“The H.P. Love Craft Story.” You know, he’s got a lot of sort of thriller stories that could easily be adapted. And I just Google searched him, and he died a long time ago, like 1937. And then I started to search old, and what is actually in the public domain? And it’s not that clear, it, just in my five-minute search. It was a lot of a little bit confusing to me. You know, there’s different levels of copywriting. There’s different levels of extend copy-write. There’s extensions that, and there’s filing copy write notices. So, you just have to be a little bit aware of that. Obviously, something is 100’s of years old, like Shakespeare for instance? You know it’s in the public domain. There is not anyone who hasn’t kind of licensing over stuff that’s 400 years old. But, you know, stuff that’s like 75, or 80 years old, there might be some issue at 100 years old? I would think 100 years old there would be probably pretty safe. But, again, I’m not a lawyer. So, definitely do your due diligence. Because the whole point of doing something like this? I guess is to get those marketing hooks, and you might just shoot yourself in the foot? If you end up writing it, and adapting something that you don’t have the rights to. And is not in the public domain, than you’ve gone into the other direction. You’ve made something very, very difficult, and is very, very difficult to sell that. Because then you’ve got to make sure that you’ve secured those rights. Or, at the very least, you know the person and your producer is going to have to secure those rights. That may or may not be an easy thing to do? So, bottom line, this story is very, very old. They probably did some research, and then probably talked to a lawyer. Because it’s not always this close or clear, what’s in the public domain. As what’s in the public domain and is not. Again, I just want to mention at the end of this thing. In a lot of cases, these stories have been made. Edger Allen Poe, was the great example. A lot of his stories have been turned into movies over the years. But, I don’t think that matters? I think that there’s still room in the market place for an original, unique twist on something on some of these classic stories. You know, you’ll do your own spin. You’ll be your own unique voice to some of these things. And I think if you could get a script that has some sort of public awareness? It’s in the public domain, but how to raise some public awareness? I think that would be a great script to have. And some of the producers would be interested in it, if you are looking to produce something yourself? I think it would be something that would be potentially. You would have a good chance of selling well. And as I said, this, the reason why I’m talking about this is? Because, look at what Pearry has done with his film. And look at how he answered that question when he, I asked him, of him.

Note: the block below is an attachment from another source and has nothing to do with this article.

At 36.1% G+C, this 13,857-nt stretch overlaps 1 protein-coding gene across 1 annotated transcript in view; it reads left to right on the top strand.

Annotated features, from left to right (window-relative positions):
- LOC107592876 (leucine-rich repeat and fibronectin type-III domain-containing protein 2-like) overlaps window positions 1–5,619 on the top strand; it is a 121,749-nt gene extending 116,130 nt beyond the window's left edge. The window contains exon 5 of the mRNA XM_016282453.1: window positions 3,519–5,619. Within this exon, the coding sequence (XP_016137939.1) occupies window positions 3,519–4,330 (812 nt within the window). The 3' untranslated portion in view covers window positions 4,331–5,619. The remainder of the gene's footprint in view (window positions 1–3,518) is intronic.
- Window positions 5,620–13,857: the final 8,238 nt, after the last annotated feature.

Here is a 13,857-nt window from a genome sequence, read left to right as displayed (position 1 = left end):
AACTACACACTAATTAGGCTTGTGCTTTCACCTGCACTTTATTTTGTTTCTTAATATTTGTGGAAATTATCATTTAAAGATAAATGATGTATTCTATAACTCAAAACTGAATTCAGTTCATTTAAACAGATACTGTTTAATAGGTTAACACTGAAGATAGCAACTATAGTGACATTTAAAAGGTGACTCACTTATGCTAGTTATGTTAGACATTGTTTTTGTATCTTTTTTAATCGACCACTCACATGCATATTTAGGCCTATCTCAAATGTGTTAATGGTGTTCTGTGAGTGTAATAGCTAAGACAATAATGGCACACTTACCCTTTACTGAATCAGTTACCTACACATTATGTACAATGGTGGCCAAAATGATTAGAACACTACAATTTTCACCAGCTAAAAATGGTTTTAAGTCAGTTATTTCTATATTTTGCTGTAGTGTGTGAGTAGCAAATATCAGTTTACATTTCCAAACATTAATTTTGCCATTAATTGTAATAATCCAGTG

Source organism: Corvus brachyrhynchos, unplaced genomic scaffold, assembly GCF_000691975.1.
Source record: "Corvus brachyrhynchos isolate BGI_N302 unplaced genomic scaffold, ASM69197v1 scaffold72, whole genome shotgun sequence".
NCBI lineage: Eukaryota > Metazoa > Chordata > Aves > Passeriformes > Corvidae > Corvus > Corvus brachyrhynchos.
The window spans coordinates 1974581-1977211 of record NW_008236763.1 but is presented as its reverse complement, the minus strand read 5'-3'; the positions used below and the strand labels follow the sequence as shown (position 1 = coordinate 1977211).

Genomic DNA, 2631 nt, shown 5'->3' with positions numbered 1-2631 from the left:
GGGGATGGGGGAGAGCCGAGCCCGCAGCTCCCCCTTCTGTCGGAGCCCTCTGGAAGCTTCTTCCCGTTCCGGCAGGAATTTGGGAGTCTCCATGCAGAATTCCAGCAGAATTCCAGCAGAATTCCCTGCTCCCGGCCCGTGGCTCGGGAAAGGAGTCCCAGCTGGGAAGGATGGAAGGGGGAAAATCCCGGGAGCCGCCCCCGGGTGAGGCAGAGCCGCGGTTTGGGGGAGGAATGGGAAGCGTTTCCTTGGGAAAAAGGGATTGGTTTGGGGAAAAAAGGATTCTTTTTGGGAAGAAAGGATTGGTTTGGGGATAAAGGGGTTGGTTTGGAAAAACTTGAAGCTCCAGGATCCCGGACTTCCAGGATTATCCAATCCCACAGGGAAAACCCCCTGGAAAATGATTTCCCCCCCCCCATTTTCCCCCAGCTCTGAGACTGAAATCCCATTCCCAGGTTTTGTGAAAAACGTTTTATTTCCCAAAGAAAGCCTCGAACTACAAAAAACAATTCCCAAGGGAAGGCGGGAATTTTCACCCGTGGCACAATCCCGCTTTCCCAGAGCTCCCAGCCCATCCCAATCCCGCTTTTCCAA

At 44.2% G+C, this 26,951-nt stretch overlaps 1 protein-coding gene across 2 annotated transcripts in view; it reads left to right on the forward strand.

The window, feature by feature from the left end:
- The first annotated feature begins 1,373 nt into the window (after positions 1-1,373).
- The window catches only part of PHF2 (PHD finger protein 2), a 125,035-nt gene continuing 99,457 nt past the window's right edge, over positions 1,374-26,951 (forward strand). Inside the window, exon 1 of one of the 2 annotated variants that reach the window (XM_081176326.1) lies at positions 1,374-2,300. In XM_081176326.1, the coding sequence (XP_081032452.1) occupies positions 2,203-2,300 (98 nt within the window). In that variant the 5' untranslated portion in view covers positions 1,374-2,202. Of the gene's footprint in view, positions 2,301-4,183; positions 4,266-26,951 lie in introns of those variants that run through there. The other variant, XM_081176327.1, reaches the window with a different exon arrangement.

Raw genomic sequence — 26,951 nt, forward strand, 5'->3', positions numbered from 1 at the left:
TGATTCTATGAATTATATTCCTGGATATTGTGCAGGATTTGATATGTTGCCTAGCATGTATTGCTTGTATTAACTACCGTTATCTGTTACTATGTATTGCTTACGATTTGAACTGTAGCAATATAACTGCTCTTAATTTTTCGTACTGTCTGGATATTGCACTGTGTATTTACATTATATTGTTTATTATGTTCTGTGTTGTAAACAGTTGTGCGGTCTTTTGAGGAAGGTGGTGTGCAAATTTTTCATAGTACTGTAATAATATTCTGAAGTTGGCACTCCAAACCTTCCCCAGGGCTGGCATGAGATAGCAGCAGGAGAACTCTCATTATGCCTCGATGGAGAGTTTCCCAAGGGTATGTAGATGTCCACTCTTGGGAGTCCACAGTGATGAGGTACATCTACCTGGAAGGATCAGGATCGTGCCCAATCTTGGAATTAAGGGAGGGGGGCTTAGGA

Anyway, that is the show, thank you for listening.